First there was fast food, then slow food. Now, instead of mere blogging, there's slow blogging, the New York Times reports – more reflective blogging. Clearly, blogging is a maturing medium. It's diversifying. "Some slow bloggers like to push the envelope of their readers’ attention," not unlike just about all bloggers, who start out with enthusiastic high-frequency posting that they later find hard to sustain. What's even harder to sustain when the frequency goes down is "stickiness" – when posts aren't daily, readers get out of the habit of checking in. Which may be one explanation for the popularity of the Huffington Post: "With about 50 new posts a day," it's more like a daily newspaper – high frequency and a little something for everyone. Besides the maturing of the technology itself, another factor is tech segmentation. There are new technologies for "fast blogging" or "micro blogging," e.g. Twitter, in which you can link to longer posts in a blog, but you're under no obligation to say much. And Twitter has secondary technologies such as Twitter news feeds that automatically announce to your Twitter followers when you've posted. This layer is like a blend of blogging and instant messaging. I know, I know. You might be asking, "Where does it stop?" Maybe nowhere. BTW, there's fresh thinking too, now, on a similar movement: fast (global) retail to slow (more local) retail. [See also "30 Days to Being a Better Blogger."]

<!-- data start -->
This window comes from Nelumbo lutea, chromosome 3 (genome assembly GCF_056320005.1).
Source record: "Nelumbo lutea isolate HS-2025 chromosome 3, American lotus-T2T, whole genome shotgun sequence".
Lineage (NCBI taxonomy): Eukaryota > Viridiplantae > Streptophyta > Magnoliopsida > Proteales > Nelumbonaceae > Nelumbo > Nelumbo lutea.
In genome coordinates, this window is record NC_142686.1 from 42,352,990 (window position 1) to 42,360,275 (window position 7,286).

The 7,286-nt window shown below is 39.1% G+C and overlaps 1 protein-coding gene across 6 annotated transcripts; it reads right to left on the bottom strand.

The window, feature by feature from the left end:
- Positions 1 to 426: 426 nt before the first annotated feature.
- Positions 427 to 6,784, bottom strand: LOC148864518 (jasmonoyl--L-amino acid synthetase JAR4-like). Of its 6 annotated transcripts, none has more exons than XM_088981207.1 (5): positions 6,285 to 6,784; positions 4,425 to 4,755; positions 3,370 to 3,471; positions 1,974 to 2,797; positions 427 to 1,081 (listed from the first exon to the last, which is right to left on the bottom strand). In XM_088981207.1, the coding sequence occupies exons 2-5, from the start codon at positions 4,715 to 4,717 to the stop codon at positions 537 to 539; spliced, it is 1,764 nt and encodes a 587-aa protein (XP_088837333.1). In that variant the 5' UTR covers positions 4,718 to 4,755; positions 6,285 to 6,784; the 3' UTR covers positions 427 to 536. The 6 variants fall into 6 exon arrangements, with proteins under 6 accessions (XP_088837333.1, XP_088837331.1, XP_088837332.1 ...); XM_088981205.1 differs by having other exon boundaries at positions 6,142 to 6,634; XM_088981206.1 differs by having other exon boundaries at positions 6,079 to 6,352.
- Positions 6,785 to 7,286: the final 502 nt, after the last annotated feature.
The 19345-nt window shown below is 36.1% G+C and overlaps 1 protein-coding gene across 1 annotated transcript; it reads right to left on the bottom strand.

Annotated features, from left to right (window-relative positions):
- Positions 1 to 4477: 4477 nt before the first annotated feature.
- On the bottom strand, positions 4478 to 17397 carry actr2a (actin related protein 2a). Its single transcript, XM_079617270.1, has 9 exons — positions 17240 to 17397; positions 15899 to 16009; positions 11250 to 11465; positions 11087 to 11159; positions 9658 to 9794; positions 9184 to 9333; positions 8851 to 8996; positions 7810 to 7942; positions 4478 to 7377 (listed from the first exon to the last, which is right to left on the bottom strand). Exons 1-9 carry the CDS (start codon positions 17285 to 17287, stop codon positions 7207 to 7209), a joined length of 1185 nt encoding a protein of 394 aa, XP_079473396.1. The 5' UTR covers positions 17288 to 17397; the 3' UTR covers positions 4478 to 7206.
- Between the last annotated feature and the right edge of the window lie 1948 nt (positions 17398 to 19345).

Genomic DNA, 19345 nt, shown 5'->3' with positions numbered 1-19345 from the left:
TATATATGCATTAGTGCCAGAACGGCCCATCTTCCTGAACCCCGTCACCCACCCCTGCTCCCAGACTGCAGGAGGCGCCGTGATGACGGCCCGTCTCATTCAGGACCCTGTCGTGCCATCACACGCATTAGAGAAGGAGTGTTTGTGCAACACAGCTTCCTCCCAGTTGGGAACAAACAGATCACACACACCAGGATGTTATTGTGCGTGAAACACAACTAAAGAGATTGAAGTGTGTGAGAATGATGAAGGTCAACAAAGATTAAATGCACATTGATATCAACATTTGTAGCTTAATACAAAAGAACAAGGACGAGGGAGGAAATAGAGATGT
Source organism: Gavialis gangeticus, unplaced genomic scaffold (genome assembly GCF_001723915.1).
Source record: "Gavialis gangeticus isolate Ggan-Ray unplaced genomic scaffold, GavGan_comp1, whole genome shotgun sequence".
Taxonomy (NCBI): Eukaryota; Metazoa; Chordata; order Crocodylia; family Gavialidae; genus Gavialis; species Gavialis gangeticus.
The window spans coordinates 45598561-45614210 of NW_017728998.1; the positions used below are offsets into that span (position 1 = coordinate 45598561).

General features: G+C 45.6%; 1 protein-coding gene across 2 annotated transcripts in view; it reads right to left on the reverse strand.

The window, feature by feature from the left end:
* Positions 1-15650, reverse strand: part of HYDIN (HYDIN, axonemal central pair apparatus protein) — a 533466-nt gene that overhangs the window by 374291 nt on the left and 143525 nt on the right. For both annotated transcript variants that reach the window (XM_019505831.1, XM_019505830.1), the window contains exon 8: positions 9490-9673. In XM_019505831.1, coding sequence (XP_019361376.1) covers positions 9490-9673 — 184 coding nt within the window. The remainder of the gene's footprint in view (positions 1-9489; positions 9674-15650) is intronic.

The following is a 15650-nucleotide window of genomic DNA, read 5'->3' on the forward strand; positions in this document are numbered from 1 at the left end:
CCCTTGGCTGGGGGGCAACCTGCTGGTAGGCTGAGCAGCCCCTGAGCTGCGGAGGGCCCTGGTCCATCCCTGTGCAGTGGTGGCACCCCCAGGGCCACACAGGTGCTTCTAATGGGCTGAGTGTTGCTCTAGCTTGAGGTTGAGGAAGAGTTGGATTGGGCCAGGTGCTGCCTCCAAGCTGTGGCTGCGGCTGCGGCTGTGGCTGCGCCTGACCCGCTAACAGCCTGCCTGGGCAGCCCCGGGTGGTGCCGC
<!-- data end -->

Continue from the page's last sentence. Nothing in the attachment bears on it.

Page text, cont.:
NEW! Subscribe to our newsletter
Please sign up for our email newsletter. We publish about twice a month (you can easily unsubscribe if you need to).
NetFamilyNews – by Anne Collier
- What are we really seeing in the social media fishbowl?
- Spoiler alert: Kid loves teaching Twitter to Dad
- At the IGF: Youth participation = greater youth e-safety
- Enabling peer protection: Knowledge is empowerment
- Millennials’ changing social media use: Survey
- Heard of Twitch? Amazon has!
- Dealing with the nasties online
- Leadership in bullying prevention and so much more
Analysis & News – by Larry Magid
- UN bringing child rights into the digital age
- IGF attendees complain about censorship in Turkey while some advocate it for youth
- Internet Governance Forum topics include human rights, network neutrality and child protection
- Protecting children online needs to allow for their right to free speech
- It’s time for schools to upgrade both technology and pedagogy
- Why Google (and Facebook) should admit kids under 13
- As Ferguson struggles, Georgia teens create app to rate police departments
- Tech can make driving dangerous, but also safer